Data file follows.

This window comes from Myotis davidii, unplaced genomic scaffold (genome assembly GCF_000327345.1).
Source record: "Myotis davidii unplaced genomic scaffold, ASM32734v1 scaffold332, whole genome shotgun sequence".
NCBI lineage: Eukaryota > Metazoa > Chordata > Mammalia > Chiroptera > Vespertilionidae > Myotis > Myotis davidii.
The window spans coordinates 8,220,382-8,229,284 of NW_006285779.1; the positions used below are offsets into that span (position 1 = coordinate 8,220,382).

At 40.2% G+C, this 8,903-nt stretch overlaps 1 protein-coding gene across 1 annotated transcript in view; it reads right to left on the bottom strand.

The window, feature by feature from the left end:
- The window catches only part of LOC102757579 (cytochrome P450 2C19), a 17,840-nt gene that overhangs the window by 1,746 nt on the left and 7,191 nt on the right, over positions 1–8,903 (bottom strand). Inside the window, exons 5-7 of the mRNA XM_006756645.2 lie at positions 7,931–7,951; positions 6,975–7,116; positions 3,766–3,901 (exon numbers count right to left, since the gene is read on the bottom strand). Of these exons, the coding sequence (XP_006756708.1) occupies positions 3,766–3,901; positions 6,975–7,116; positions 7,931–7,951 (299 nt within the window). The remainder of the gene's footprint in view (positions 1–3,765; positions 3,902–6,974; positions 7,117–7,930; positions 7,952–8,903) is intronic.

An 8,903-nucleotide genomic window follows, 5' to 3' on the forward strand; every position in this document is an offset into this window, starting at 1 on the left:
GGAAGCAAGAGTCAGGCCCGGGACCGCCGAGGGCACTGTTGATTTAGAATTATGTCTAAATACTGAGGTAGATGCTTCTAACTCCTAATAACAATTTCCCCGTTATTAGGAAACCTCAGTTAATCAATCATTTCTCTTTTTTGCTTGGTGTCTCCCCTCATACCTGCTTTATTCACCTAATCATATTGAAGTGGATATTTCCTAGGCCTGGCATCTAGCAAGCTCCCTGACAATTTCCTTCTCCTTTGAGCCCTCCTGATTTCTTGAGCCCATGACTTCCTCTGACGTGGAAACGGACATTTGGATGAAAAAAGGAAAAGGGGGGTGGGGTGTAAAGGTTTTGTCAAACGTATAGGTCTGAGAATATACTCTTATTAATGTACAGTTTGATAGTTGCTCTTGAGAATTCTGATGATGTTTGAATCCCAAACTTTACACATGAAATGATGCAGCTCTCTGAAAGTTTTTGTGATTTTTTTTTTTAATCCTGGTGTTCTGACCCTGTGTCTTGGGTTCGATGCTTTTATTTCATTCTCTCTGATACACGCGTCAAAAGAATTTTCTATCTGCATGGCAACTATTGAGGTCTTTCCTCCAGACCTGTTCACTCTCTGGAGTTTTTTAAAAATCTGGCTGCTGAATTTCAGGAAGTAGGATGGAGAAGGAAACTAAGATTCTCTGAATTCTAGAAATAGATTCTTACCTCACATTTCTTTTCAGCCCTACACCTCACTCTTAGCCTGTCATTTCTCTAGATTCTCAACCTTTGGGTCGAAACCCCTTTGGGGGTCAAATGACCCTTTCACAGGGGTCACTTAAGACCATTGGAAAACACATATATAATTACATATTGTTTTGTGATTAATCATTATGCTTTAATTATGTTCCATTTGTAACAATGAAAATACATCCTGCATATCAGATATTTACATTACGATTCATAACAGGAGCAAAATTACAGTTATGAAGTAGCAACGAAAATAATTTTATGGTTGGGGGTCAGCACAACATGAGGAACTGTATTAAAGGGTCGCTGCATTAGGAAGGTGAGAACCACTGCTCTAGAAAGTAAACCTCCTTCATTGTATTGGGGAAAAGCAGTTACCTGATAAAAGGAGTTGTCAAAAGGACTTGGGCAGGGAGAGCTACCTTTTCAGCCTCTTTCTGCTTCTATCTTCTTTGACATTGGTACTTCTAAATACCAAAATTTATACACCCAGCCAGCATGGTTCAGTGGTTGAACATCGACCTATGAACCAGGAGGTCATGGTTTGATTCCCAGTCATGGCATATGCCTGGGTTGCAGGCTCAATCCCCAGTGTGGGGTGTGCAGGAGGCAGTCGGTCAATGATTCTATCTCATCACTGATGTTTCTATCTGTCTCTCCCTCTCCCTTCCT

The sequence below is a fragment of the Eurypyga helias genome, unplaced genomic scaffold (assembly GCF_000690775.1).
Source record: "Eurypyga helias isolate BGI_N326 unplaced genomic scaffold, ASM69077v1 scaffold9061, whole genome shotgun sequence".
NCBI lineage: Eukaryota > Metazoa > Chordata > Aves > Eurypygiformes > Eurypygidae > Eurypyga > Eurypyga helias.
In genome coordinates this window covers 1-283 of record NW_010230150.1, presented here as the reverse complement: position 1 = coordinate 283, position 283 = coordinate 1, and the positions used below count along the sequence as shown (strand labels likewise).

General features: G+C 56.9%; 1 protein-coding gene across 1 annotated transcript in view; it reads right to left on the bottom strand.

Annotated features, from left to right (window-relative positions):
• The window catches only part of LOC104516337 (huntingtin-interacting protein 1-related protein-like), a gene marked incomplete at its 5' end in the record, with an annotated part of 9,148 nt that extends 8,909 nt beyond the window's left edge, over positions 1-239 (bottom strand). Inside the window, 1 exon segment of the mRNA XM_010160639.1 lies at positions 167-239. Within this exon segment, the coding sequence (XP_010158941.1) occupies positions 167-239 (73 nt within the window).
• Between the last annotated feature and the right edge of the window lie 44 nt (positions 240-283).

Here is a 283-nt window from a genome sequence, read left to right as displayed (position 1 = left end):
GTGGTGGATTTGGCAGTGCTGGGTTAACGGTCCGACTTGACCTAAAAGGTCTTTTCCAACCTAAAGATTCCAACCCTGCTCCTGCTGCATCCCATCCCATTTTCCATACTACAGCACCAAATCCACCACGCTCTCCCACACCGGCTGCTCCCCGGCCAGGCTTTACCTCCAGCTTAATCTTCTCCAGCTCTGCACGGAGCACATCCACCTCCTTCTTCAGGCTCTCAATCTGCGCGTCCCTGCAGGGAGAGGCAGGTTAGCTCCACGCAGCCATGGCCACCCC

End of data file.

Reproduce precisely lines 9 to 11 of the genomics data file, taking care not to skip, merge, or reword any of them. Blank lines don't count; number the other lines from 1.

GGAAGCAAGAGTCAGGCCCGGGACCGCCGAGGGCACTGTTGATTTAGAATTATGTCTAAATACTGAGGTAGATGCTTCTAACTCCTAATAACAATTTCCCCGTTATTAGGAAACCTCAGTTAATCAATCATTTCTCTTTTTTGCTTGGTGTCTCCCCTCATACCTGCTTTATTCACCTAATCATATTGAAGTGGATATTTCCTAGGCCTGGCATCTAGCAAGCTCCCTGACAATTTCCTTCTCCTTTGAGCCCTCCTGATTTCTTGAGCCCATGACTTCCTCTGACGTGGAAACGGACATTTGGATGAAAAAAGGAAAAGGGGGGTGGGGTGTAAAGGTTTTGTCAAACGTATAGGTCTGAGAATATACTCTTATTAATGTACAGTTTGATAGTTGCTCTTGAGAATTCTGATGATGTTTGAATCCCAAACTTTACACATGAAATGATGCAGCTCTCTGAAAGTTTTTGTGATTTTTTTTTTTAATCCTGGTGTTCTGACCCTGTGTCTTGGGTTCGATGCTTTTATTTCATTCTCTCTGATACACGCGTCAAAAGAATTTTCTATCTGCATGGCAACTATTGAGGTCTTTCCTCCAGACCTGTTCACTCTCTGGAGTTTTTTAAAAATCTGGCTGCTGAATTTCAGGAAGTAGGATGGAGAAGGAAACTAAGATTCTCTGAATTCTAGAAATAGATTCTTACCTCACATTTCTTTTCAGCCCTACACCTCACTCTTAGCCTGTCATTTCTCTAGATTCTCAACCTTTGGGTCGAAACCCCTTTGGGGGTCAAATGACCCTTTCACAGGGGTCACTTAAGACCATTGGAAAACACATATATAATTACATATTGTTTTGTGATTAATCATTATGCTTTAATTATGTTCCATTTGTAACAATGAAAATACATCCTGCATATCAGATATTTACATTACGATTCATAACAGGAGCAAAATTACAGTTATGAAGTAGCAACGAAAATAATTTTATGGTTGGGGGTCAGCACAACATGAGGAACTGTATTAAAGGGTCGCTGCATTAGGAAGGTGAGAACCACTGCTCTAGAAAGTAAACCTCCTTCATTGTATTGGGGAAAAGCAGTTACCTGATAAAAGGAGTTGTCAAAAGGACTTGGGCAGGGAGAGCTACCTTTTCAGCCTCTTTCTGCTTCTATCTTCTTTGACATTGGTACTTCTAAATACCAAAATTTATACACCCAGCCAGCATGGTTCAGTGGTTGAACATCGACCTATGAACCAGGAGGTCATGGTTTGATTCCCAGTCATGGCATATGCCTGGGTTGCAGGCTCAATCCCCAGTGTGGGGTGTGCAGGAGGCAGTCGGTCAATGATTCTATCTCATCACTGATGTTTCTATCTGTCTCTCCCTCTCCCTTCCT

The sequence below is a fragment of the Eurypyga helias genome, unplaced genomic scaffold (assembly GCF_000690775.1).
Source record: "Eurypyga helias isolate BGI_N326 unplaced genomic scaffold, ASM69077v1 scaffold9061, whole genome shotgun sequence".